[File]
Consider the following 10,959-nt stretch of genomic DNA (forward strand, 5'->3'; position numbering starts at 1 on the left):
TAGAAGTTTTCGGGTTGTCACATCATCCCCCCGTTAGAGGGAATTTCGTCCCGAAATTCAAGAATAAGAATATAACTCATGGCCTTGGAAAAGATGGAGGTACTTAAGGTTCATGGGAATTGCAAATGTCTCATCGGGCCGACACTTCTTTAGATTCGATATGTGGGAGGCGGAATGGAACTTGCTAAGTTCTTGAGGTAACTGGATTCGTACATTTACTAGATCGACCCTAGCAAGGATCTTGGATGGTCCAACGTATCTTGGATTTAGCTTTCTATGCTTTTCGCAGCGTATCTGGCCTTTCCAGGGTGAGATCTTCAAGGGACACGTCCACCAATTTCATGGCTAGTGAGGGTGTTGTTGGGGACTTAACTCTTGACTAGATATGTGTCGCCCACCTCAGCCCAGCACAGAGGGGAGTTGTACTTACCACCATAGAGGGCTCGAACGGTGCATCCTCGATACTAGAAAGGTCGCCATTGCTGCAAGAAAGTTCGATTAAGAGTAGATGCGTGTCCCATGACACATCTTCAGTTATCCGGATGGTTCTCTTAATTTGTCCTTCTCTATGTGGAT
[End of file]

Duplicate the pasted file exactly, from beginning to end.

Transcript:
Consider the following 10,959-nt stretch of genomic DNA (forward strand, 5'->3'; position numbering starts at 1 on the left):
TAGAAGTTTTCGGGTTGTCACATCATCCCCCCGTTAGAGGGAATTTCGTCCCGAAATTCAAGAATAAGAATATAACTCATGGCCTTGGAAAAGATGGAGGTACTTAAGGTTCATGGGAATTGCAAATGTCTCATCGGGCCGACACTTCTTTAGATTCGATATGTGGGAGGCGGAATGGAACTTGCTAAGTTCTTGAGGTAACTGGATTCGTACATTTACTAGATCGACCCTAGCAAGGATCTTGGATGGTCCAACGTATCTTGGATTTAGCTTTCTATGCTTTTCGCAGCGTATCTGGCCTTTCCAGGGTGAGATCTTCAAGGGACACGTCCACCAATTTCATGGCTAGTGAGGGTGTTGTTGGGGACTTAACTCTTGACTAGATATGTGTCGCCCACCTCAGCCCAGCACAGAGGGGAGTTGTACTTACCACCATAGAGGGCTCGAACGGTGCATCCTCGATACTAGAAAGGTCGCCATTGCTGCAAGAAAGTTCGATTAAGAGTAGATGCGTGTCCCATGACACATCTTCAGTTATCCGGATGGTTCTCTTAATTTGTCCTTCTCTATGTGGAT